It's an interesting idea without obvious implications - but perhaps with deeper, more subtle ones. In any case, it's a good illustration of how math is relevant and important in life.

Sunday, September 12, 2010

Korean that looks like English!

I have noted before that many words written in Korean signs are actually English words transliterated. However, recently I noticed a new, much more limited phenomenon: transliterated English words that are made to look like their original counterpart.

Here's the best example. This is my Yoplait yogurt. Try to guess what the big blue Korean word is.

Answer after the jump...

Thursday, September 9, 2010

What Steve's reading

The ecstasy of influence: a plagiarism. By Jonathan Lethem (sort of); Harpers, 2007. A long but tremendously engaging read.

Mosque Notes. Leon Wieseltier, The New Republic, 2010. A much shorter albeit sharp reflection on the Cordoba community centre project proposed in NYC.

When Does Holding Teachers Accountable Go Too Far? David Leonhardt, NYT, 2010. A piece on teacher-grading and accountability that has pretty immediate impact for me.

Edit to include For the Love of Culture. Lawrence Lessig, TNR 2010.

Tuesday, September 7, 2010

The 15 most influential songs in my life

Some of you may have realized that my life is boring these days. Not boring in the soul-crushing way, but boring in the "not good to blog about" way. I work during the week, and I relax on the weekends. The highlights of this weekend were buying 1GB of new RAM for my computer and having a delicious Korean BBQ meal, both accomplished within three hours on Saturday evening.

As a result, I blog about things that are not my weekly activities. I have been thinking about music and my influences recently, and tonight I put together a list of the 15 songs I think have most influenced me. Perhaps I will write down the reasons for each song in another post, but for now here's the song list. Readers: can you see your influence in any of my choices? If so, you've significantly influenced my musical tastes!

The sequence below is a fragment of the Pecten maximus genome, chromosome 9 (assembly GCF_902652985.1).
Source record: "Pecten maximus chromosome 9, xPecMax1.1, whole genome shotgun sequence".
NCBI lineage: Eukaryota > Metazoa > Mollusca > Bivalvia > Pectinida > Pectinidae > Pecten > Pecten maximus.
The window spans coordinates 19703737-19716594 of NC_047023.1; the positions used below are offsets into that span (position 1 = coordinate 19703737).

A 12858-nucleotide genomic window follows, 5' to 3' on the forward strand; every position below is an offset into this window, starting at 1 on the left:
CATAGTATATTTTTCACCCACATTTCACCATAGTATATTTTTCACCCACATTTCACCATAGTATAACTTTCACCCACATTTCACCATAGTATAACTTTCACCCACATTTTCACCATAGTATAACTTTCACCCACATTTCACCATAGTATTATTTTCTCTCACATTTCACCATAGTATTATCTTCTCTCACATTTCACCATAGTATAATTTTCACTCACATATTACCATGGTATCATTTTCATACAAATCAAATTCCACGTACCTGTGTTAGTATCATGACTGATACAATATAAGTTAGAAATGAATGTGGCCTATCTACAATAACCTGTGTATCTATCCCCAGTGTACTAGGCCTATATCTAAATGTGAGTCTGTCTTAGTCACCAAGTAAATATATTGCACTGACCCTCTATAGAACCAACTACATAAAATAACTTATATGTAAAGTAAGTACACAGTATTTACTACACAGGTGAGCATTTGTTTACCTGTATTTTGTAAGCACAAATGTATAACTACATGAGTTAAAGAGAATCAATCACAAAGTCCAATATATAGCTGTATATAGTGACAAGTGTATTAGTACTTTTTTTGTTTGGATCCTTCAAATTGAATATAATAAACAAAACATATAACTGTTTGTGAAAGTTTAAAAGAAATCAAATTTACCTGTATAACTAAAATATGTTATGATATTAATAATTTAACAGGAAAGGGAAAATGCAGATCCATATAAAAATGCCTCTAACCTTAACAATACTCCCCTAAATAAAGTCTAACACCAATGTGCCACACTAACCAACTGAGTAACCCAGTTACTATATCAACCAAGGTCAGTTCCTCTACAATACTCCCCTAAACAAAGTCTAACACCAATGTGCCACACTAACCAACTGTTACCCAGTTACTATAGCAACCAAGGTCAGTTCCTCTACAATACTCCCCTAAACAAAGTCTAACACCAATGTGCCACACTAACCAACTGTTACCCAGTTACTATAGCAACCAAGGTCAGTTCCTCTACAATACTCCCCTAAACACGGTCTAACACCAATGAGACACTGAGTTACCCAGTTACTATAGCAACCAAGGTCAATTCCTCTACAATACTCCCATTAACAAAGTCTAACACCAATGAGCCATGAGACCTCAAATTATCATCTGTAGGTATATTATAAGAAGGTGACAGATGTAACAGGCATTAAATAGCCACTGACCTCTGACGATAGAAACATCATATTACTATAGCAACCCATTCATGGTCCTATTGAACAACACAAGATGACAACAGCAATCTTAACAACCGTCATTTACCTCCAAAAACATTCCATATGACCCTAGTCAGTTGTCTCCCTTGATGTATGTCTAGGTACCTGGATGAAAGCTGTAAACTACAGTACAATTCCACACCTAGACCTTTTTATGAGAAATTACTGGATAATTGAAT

In roughly chronological order:
1. Crash Test Dummies - Superman Song
2. Fleetwood Mac - Second Hand News
3. Don McLean - American Pie
4. George Gershwin - Summertime
5. The Killers - Somebody Told Me
6. Rufus Wainwright - Hallelujah
7. Seussical the Musical - Here On Who
8. Scissor Sisters - Tits on the Radio
9. The New Pornographers - From Blown Speakers
10. Guiseppe Verdi - Va, pensiero
11. Mika - Grace Kelly
12. Coco Love Alcorn - Revolution
13. Damien Rice - Accidental Babies
14. Dan Mangan - Sold
15. Carolyn Mark and NQ Arbuckle - Officer Down

These aren't my favourite songs, nor even songs from a certain point in my life. Instead, they represent the times when someone introduced me to a new artist, genre or source of music, that I then incorporated into my listening or playing - and that have survived to this day. I have (reluctantly) left out many songs I loved in high school that I just don't listen to any more.


Monday, September 6, 2010

Saturday, September 4, 2010

아줌마... finally driving!

A grandmother in South Korea finally passed her driver's test after trying really, really hard. This is a crazy country.

Thursday, September 2, 2010

I had a bad night...

because typhoon Kompasu lashed Seoul last night.

I was woken up by the wind howling down the street, the trees whipping in the wind near the breaking point, and the doors to the closet that contains my air conditioner (usually open to the outside to allow the system to properly ventilate) banging open and shut.

The picture to my left is from my window late at night. The several seconds of exposure show the bent trees but don't do justice to the cacaphony of sound and violence of their movement.

Could have been worse, though.
A total of 1,333 trees, telephone poles, and signboards were felled. ... Apart from the numerous injuries, two deaths were also reported as of 2:30 p.m., Thursday. An 80-year-old woman was hit on the head in South Chungcheong Province by a roof tile and a 37-year-old man in Gyeonggi Province was struck by a massive tree, both sent flying by the wind. - Korea Herald